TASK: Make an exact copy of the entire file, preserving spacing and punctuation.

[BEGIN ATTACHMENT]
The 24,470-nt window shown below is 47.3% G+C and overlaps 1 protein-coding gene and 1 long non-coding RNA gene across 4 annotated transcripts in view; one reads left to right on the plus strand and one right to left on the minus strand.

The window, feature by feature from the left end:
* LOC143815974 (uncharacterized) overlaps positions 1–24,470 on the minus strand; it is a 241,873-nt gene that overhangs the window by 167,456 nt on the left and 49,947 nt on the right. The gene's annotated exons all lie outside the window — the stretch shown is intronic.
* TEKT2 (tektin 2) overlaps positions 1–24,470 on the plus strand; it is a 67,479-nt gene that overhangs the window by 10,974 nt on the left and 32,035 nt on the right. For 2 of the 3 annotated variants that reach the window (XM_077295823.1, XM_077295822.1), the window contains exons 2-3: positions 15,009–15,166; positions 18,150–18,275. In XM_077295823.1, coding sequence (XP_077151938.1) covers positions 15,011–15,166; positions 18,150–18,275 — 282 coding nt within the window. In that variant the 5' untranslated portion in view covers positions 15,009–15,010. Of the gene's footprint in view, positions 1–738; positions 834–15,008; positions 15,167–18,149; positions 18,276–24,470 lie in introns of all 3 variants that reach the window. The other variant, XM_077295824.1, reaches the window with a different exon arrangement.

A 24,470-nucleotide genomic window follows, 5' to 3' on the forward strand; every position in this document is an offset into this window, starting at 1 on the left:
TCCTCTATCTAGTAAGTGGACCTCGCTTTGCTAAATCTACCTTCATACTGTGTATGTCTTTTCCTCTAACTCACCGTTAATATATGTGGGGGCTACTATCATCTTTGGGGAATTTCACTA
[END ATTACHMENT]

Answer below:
The 24,470-nt window shown below is 47.3% G+C and overlaps 1 protein-coding gene and 1 long non-coding RNA gene across 4 annotated transcripts in view; one reads left to right on the plus strand and one right to left on the minus strand.

The window, feature by feature from the left end:
* LOC143815974 (uncharacterized) overlaps positions 1–24,470 on the minus strand; it is a 241,873-nt gene that overhangs the window by 167,456 nt on the left and 49,947 nt on the right. The gene's annotated exons all lie outside the window — the stretch shown is intronic.
* TEKT2 (tektin 2) overlaps positions 1–24,470 on the plus strand; it is a 67,479-nt gene that overhangs the window by 10,974 nt on the left and 32,035 nt on the right. For 2 of the 3 annotated variants that reach the window (XM_077295823.1, XM_077295822.1), the window contains exons 2-3: positions 15,009–15,166; positions 18,150–18,275. In XM_077295823.1, coding sequence (XP_077151938.1) covers positions 15,011–15,166; positions 18,150–18,275 — 282 coding nt within the window. In that variant the 5' untranslated portion in view covers positions 15,009–15,010. Of the gene's footprint in view, positions 1–738; positions 834–15,008; positions 15,167–18,149; positions 18,276–24,470 lie in introns of all 3 variants that reach the window. The other variant, XM_077295824.1, reaches the window with a different exon arrangement.

A 24,470-nucleotide genomic window follows, 5' to 3' on the forward strand; every position in this document is an offset into this window, starting at 1 on the left:
TCCTCTATCTAGTAAGTGGACCTCGCTTTGCTAAATCTACCTTCATACTGTGTATGTCTTTTCCTCTAACTCACCGTTAATATATGTGGGGGCTACTATCATCTTTGGGGAATTTCACTA